We have all heard or even uttered the phrase 'Music is the Universal Language' or 'Global language'. But is it?
Mark Smulian from Heartbeat, Lydian Stream & #ArtsDialogue explores...
There are certain things all human beings have in common.
They are innate, hardwired into the very core of our beings, our DNA, regardless of where we come from.
* The need to eat
* The need to sleep
* To be safe from the elements
* To communicate between one and another with speech or sign
* The driving force to survive; to pass on our genes.
These deeply programmed driving forces are not influenced by our local culture.
Culture impacts on:
* How and Where we sleep...a mattress or the floor?
* How and What we eat...knife and fork or fingers or chopsticks-meat or veggie?
* How we protect ourselves from the elements in a hut or concrete room?
* What language we communicate in.
The how, what and where are dictated by our cultural environment. They are learnt
...In Brazil people eat avocado with honey. In the Middle East it is all about salt and lemon.
So how does this relate to music? Actually in exactly the same way. Some musical behaviour is hard wired into our brain-the stuff that impacts on our survival.
* The brain recognises the difference between environmental sounds and musical sounds (1)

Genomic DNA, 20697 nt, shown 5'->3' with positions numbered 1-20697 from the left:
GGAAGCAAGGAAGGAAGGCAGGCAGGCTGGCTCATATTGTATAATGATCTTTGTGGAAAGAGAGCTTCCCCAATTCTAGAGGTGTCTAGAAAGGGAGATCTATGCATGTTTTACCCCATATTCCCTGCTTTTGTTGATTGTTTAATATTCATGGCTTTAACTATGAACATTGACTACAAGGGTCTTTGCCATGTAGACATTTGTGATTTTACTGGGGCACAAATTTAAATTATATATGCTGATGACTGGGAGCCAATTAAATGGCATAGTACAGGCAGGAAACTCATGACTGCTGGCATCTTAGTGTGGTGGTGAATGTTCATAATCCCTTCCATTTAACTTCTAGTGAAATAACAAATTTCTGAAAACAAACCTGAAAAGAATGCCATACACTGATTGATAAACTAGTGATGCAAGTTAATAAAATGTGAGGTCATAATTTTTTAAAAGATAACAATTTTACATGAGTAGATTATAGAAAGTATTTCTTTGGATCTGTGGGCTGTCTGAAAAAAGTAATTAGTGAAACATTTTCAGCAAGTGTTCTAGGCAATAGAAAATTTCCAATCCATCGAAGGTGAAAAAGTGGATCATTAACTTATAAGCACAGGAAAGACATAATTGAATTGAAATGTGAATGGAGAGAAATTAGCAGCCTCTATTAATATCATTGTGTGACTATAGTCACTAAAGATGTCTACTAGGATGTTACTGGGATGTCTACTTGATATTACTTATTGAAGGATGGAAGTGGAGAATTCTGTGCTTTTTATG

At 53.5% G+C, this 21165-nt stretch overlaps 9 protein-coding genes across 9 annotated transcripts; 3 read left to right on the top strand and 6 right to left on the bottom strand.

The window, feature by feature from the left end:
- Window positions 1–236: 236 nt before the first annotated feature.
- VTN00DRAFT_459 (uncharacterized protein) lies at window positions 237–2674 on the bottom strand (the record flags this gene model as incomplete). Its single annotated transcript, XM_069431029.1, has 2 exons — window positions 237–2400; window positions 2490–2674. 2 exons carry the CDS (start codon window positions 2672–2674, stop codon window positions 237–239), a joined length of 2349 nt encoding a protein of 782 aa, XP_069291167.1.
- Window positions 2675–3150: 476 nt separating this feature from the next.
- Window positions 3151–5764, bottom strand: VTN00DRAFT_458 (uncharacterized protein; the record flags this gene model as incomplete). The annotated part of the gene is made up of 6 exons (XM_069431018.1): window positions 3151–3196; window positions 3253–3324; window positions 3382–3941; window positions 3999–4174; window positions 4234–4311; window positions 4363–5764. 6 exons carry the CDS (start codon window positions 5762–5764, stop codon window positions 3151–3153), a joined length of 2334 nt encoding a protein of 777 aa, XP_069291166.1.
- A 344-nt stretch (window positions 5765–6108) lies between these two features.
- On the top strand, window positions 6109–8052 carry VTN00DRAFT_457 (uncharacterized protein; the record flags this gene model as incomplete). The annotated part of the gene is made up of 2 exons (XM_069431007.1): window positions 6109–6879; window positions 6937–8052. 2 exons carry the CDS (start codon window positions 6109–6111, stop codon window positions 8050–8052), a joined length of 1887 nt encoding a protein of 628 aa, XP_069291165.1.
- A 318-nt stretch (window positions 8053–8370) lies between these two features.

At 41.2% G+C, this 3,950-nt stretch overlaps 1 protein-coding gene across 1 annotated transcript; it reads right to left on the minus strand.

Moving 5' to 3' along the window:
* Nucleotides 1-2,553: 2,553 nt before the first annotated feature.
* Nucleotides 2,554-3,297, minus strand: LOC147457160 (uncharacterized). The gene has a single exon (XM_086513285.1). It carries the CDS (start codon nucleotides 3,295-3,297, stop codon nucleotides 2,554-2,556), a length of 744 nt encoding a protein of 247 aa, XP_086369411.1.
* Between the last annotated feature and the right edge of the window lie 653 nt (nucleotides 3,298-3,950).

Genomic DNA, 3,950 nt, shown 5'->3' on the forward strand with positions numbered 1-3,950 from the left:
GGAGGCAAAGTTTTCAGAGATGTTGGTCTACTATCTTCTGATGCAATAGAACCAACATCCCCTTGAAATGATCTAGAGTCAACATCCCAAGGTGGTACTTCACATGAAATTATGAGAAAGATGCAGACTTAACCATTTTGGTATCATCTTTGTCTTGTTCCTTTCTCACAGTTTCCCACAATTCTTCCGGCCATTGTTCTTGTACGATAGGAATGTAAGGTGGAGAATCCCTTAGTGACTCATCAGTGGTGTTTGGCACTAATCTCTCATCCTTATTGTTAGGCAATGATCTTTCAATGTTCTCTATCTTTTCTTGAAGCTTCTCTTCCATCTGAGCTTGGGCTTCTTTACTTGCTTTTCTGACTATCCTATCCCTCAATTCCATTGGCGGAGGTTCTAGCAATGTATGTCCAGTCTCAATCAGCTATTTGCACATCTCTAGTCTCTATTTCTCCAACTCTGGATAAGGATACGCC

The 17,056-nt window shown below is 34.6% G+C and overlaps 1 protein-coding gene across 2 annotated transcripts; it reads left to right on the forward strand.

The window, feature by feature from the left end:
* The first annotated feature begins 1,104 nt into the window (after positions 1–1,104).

* When we trigger musical sound a specific set of chemicals are released into our brain promoting amongst other things a subconscious desire to achieve group cohesiveness. It seems that evolution ‘recognised’ that human beings survival relies upon team work and not individuality.
Or put another way; One man opposite a sabre tooth tiger and the man is in trouble, 10 men opposite a sabre tooth tiger and the tiger is in trouble.
These understandings are becoming clearer due to the work of a team of researchers at M.I.T (Massachusetts Institute of Technology) In Boston from 2013 that pinpoints what is being called the ‘Music room’ in the brain. (1)
Josef Rauschecker, director of the Laboratory of Integrative Neuroscience and Cognition at Georgetown University adds: “music works as a group cohesive. Music-making with other people in your tribe is a very ancient, human thing to do.”
The desire and the need to engage with musical sound are innate.
Musical sound is recognised in the brain as uniquely different from environmental sounds; When we hear cars driving, machines working, even water rushing by in the river our brain understands that these are not ‘musical’ events, but sound events in our immediate surrounding and responds accordingly. The brain also recognises when a sound is a non-environmental sound...a ‘musical’ sound.